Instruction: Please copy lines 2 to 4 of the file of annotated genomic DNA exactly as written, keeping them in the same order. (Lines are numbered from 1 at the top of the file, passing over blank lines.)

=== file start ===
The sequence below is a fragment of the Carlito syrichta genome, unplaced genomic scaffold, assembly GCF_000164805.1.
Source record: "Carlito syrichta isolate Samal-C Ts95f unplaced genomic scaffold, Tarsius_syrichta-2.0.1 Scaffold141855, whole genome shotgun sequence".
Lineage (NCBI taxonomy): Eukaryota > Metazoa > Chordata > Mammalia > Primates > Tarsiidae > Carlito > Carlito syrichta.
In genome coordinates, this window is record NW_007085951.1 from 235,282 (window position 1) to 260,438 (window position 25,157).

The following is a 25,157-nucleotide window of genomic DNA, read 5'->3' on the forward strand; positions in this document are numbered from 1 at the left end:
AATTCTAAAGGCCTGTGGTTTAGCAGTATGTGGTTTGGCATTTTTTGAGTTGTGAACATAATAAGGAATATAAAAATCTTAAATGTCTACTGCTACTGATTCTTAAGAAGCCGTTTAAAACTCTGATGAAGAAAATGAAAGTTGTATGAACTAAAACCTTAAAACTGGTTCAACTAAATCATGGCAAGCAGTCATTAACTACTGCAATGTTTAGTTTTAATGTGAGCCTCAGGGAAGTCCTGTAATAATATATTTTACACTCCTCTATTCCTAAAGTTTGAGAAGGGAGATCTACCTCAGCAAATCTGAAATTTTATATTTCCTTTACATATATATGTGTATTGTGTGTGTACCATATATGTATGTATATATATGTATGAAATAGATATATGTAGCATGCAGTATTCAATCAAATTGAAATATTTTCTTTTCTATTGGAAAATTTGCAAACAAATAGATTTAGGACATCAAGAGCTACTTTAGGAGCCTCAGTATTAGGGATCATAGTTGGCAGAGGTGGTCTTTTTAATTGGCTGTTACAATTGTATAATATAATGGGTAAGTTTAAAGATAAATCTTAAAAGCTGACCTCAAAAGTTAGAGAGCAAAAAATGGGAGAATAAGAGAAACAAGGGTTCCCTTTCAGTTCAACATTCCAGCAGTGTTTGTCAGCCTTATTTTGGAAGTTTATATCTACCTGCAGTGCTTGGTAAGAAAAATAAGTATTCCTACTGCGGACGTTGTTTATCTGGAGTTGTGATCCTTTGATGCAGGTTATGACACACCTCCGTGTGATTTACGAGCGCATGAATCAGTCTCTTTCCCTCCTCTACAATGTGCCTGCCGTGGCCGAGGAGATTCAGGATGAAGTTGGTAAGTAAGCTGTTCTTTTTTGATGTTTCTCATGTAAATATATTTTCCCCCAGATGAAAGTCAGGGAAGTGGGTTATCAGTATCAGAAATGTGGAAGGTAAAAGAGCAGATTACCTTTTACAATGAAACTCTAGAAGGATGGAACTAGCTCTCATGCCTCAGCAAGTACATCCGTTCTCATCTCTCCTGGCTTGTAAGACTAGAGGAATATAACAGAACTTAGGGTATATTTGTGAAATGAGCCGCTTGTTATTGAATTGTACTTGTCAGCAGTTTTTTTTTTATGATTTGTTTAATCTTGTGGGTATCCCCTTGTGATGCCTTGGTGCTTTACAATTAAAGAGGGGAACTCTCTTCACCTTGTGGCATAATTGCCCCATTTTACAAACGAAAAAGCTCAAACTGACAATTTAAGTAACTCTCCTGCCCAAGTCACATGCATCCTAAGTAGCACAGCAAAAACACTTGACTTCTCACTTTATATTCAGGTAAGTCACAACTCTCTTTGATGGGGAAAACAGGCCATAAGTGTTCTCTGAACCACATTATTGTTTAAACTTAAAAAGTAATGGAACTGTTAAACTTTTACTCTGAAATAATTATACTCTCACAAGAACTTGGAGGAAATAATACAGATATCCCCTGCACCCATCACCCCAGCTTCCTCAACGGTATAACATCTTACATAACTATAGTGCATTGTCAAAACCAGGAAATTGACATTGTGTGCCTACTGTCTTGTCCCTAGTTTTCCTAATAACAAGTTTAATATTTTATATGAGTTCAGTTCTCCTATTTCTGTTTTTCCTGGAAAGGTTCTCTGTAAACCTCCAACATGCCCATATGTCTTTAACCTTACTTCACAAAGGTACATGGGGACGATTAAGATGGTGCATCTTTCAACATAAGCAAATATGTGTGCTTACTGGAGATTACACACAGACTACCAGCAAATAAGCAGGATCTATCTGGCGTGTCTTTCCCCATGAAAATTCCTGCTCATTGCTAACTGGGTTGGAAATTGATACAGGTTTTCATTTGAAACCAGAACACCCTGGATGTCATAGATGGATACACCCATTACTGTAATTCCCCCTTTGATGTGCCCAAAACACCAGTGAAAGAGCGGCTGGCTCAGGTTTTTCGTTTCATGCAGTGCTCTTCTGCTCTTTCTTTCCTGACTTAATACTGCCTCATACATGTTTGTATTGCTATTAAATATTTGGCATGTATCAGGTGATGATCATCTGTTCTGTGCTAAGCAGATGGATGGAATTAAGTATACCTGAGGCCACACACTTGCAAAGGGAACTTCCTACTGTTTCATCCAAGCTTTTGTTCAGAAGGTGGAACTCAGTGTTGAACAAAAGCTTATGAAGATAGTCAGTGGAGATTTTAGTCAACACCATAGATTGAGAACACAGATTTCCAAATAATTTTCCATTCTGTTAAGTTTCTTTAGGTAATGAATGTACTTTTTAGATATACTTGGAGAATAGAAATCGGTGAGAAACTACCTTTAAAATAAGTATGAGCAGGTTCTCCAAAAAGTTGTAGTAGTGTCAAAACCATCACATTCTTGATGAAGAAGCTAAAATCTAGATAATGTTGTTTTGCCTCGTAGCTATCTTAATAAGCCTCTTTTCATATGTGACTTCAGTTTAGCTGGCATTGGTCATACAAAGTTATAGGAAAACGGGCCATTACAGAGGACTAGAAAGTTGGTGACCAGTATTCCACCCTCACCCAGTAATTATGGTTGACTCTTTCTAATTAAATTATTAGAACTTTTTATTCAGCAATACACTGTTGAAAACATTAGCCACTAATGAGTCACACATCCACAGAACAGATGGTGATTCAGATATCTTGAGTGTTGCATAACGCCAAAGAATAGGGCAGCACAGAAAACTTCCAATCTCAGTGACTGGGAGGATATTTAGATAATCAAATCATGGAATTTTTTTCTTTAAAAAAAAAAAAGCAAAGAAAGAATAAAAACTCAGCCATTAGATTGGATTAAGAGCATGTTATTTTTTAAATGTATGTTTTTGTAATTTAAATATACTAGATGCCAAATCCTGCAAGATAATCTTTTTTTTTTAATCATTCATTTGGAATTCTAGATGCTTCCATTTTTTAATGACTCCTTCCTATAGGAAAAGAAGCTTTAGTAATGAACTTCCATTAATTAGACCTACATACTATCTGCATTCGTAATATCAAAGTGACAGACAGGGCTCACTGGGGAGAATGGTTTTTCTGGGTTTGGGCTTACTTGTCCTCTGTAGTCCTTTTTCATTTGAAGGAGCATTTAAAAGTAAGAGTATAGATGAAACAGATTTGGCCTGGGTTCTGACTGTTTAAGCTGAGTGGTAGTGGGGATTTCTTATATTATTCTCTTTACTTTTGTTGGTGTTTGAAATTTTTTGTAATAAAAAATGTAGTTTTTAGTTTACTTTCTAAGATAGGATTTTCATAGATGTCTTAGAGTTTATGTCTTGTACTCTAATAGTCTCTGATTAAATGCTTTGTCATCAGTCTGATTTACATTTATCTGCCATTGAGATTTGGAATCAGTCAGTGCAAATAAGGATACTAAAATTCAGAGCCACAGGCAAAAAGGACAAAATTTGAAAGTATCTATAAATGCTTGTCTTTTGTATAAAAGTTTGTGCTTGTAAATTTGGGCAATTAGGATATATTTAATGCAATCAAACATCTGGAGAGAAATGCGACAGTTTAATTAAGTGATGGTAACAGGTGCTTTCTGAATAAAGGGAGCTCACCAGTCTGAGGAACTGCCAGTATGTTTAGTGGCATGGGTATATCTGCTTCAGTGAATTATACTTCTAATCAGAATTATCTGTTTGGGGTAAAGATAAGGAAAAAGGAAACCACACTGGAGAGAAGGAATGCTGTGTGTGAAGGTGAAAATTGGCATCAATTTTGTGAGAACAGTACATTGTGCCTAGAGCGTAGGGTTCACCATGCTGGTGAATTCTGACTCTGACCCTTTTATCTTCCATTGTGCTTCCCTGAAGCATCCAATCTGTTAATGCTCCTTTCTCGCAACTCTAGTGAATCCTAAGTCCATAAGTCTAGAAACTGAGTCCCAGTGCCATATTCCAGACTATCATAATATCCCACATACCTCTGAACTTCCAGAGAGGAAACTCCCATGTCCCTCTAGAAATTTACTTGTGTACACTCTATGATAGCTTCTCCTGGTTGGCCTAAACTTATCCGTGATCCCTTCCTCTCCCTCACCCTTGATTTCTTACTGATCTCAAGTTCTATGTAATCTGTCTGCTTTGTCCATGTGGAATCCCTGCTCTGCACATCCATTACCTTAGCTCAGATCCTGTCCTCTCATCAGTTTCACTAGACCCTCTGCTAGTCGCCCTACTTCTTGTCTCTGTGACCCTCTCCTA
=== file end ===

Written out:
Source record: "Carlito syrichta isolate Samal-C Ts95f unplaced genomic scaffold, Tarsius_syrichta-2.0.1 Scaffold141855, whole genome shotgun sequence".
Lineage (NCBI taxonomy): Eukaryota > Metazoa > Chordata > Mammalia > Primates > Tarsiidae > Carlito > Carlito syrichta.
In genome coordinates, this window is record NW_007085951.1 from 235,282 (window position 1) to 260,438 (window position 25,157).